Subtle anise flavor with a hint of green tea, ideal for infusions and seasoning; used as anise or licorice flavoring.
How to Identify aniseed myrtle
Aniseed myrtle is usually found as a finely milled green powder with a flavor and aroma that is clearly aniseed.
How to use and store aniseed myrtle
Aniseed myrtle has a shelf life of 12 months when stored as per recommendations, below 20°C and in original packaging. At home, treat it as any ohter dry herbs or spices: buy small quntities and aim to use it in a six month period.
It is used in sweet, savory dishes, and as a herbal tea, imparting a distinctive aniseed or liquorice flavor. It is gently stimulating and refreshing when used as an infusion, or in any kind of beverages and tea blends. Aniseed myrtle can be used in countless ways when cooking: sprinkle it on eggs, poultry, and seafood; use it to season rice; bake it into bread, cakes, cookies and pastries; marinate cheese, tofu or vegetables; or infuse it into sauces, custards, jellies and other soft desserts.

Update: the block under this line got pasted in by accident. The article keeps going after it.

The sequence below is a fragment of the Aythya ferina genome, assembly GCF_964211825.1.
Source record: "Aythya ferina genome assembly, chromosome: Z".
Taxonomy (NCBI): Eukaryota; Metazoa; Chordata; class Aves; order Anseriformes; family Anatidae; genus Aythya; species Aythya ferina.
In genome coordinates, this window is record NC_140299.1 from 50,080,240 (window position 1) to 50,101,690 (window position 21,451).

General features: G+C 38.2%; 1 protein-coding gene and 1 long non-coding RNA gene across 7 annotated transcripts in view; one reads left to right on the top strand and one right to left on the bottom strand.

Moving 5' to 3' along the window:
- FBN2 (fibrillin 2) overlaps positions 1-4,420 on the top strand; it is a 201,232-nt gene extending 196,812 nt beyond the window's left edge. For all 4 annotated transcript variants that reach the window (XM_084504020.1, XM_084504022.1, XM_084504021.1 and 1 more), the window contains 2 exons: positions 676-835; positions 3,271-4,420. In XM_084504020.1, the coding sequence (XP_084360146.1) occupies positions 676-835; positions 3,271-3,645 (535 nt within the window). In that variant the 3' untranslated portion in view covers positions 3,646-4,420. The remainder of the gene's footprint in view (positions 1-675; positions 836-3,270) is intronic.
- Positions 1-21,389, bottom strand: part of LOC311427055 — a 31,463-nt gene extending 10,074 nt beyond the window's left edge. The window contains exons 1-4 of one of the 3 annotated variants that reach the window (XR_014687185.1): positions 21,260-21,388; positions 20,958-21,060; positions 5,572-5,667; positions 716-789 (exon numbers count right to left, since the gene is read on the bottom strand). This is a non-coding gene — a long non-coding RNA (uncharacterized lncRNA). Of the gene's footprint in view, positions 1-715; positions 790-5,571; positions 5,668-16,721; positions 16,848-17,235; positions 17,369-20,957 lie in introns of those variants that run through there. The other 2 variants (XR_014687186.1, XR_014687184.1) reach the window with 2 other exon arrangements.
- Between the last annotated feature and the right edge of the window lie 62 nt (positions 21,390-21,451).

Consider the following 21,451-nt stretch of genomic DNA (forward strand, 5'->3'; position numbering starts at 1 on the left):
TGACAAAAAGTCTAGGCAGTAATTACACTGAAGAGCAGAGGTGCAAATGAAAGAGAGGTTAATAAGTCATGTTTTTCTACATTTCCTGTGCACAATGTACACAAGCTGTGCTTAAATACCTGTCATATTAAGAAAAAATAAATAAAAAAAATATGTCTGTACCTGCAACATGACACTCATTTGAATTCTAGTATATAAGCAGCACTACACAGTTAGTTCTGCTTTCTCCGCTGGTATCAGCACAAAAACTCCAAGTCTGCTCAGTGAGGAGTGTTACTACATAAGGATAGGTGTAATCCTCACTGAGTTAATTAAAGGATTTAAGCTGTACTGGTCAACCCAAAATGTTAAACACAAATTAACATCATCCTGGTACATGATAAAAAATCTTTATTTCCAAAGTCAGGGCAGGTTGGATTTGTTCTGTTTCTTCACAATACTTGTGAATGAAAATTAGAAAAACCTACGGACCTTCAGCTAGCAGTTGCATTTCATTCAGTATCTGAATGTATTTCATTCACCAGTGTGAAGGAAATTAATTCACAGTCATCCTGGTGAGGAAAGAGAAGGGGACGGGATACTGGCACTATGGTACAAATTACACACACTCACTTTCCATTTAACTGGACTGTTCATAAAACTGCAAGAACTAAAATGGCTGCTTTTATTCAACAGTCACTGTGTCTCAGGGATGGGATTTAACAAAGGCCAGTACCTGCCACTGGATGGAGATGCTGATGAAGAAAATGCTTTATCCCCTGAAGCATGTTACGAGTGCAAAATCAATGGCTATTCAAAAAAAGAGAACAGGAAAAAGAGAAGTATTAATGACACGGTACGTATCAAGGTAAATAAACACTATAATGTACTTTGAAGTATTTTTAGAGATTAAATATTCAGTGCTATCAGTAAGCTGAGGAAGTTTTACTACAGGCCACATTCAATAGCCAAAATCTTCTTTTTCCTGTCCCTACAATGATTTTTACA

How to grow aniseed myrtle
It is cultivated in New South Wales, Australia in dedicated plantations.
Cooking with aniseed myrtle
For an infusion, use 1/4 teaspoon per cup of hot water.
For a quick aniseed myrtle ice cream, infuse half a teaspoon in hot milk and let it cool down. Fold into partly thawed, good quality ice cream and freeze again.
Infuse the aniseed myrtle into warm vegetable oil and use this oil to make hollandaise or mayonnaise, marinate Feta cheese, or marinate Mediterranean vegetables in it. For a hollandaise, use this infused oil instead of butter.
Add ground aniseed myrtle to bread or cake mixes. Mix aniseed myrtle into icings or whipped cream. Try an aniseed myrtle cheesecake.
If you don't have it, you can substitute 1 teaspoon of ground aniseed myrtle with 3/4 teaspoon of ground aniseed, or any of its substitutions.
anetholea anisata (myrtaceae) - English: aniseed myrtle - Spanish: anís australiano.